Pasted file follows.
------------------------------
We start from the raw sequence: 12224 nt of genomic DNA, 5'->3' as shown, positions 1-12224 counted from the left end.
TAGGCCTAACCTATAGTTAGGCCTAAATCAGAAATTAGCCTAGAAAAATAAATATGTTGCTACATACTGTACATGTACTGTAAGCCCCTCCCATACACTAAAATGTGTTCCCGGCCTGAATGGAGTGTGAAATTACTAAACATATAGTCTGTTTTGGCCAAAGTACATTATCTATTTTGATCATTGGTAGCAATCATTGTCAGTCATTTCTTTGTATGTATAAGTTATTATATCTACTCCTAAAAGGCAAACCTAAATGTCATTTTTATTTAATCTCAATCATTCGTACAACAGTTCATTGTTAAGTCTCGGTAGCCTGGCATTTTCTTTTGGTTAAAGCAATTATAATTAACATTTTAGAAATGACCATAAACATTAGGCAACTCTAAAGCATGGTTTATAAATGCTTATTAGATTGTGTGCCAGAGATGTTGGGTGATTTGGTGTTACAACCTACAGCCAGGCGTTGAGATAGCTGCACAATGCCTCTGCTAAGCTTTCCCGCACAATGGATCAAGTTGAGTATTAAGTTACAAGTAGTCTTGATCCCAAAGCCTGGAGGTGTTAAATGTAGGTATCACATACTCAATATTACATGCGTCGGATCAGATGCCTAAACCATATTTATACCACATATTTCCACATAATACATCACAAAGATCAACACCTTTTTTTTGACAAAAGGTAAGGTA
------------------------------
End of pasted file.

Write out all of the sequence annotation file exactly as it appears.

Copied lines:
We start from the raw sequence: 12224 nt of genomic DNA, 5'->3' as shown, positions 1-12224 counted from the left end.
TAGGCCTAACCTATAGTTAGGCCTAAATCAGAAATTAGCCTAGAAAAATAAATATGTTGCTACATACTGTACATGTACTGTAAGCCCCTCCCATACACTAAAATGTGTTCCCGGCCTGAATGGAGTGTGAAATTACTAAACATATAGTCTGTTTTGGCCAAAGTACATTATCTATTTTGATCATTGGTAGCAATCATTGTCAGTCATTTCTTTGTATGTATAAGTTATTATATCTACTCCTAAAAGGCAAACCTAAATGTCATTTTTATTTAATCTCAATCATTCGTACAACAGTTCATTGTTAAGTCTCGGTAGCCTGGCATTTTCTTTTGGTTAAAGCAATTATAATTAACATTTTAGAAATGACCATAAACATTAGGCAACTCTAAAGCATGGTTTATAAATGCTTATTAGATTGTGTGCCAGAGATGTTGGGTGATTTGGTGTTACAACCTACAGCCAGGCGTTGAGATAGCTGCACAATGCCTCTGCTAAGCTTTCCCGCACAATGGATCAAGTTGAGTATTAAGTTACAAGTAGTCTTGATCCCAAAGCCTGGAGGTGTTAAATGTAGGTATCACATACTCAATATTACATGCGTCGGATCAGATGCCTAAACCATATTTATACCACATATTTCCACATAATACATCACAAAGATCAACACCTTTTTTTTGACAAAAGGTAAGGTA